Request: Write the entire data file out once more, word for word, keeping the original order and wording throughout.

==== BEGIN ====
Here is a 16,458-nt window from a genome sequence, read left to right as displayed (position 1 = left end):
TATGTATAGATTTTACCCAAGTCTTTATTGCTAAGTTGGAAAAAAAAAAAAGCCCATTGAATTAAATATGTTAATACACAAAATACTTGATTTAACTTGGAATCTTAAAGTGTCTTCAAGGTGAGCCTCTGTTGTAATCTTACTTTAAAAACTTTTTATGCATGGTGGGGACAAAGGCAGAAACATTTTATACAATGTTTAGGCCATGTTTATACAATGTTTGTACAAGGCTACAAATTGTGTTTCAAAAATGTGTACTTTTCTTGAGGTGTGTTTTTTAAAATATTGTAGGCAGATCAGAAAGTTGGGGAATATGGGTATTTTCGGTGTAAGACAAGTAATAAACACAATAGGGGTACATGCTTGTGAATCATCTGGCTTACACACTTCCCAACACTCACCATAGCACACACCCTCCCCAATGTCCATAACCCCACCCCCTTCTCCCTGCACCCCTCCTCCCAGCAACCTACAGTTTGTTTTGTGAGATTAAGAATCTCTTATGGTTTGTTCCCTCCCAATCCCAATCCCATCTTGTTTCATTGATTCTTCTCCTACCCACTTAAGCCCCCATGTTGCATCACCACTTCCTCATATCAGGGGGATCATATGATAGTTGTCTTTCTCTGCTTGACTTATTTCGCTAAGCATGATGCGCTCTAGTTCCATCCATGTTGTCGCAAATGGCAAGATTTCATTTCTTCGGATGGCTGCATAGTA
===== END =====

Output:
Here is a 16,458-nt window from a genome sequence, read left to right as displayed (position 1 = left end):
TATGTATAGATTTTACCCAAGTCTTTATTGCTAAGTTGGAAAAAAAAAAAAGCCCATTGAATTAAATATGTTAATACACAAAATACTTGATTTAACTTGGAATCTTAAAGTGTCTTCAAGGTGAGCCTCTGTTGTAATCTTACTTTAAAAACTTTTTATGCATGGTGGGGACAAAGGCAGAAACATTTTATACAATGTTTAGGCCATGTTTATACAATGTTTGTACAAGGCTACAAATTGTGTTTCAAAAATGTGTACTTTTCTTGAGGTGTGTTTTTTAAAATATTGTAGGCAGATCAGAAAGTTGGGGAATATGGGTATTTTCGGTGTAAGACAAGTAATAAACACAATAGGGGTACATGCTTGTGAATCATCTGGCTTACACACTTCCCAACACTCACCATAGCACACACCCTCCCCAATGTCCATAACCCCACCCCCTTCTCCCTGCACCCCTCCTCCCAGCAACCTACAGTTTGTTTTGTGAGATTAAGAATCTCTTATGGTTTGTTCCCTCCCAATCCCAATCCCATCTTGTTTCATTGATTCTTCTCCTACCCACTTAAGCCCCCATGTTGCATCACCACTTCCTCATATCAGGGGGATCATATGATAGTTGTCTTTCTCTGCTTGACTTATTTCGCTAAGCATGATGCGCTCTAGTTCCATCCATGTTGTCGCAAATGGCAAGATTTCATTTCTTCGGATGGCTGCATAGTA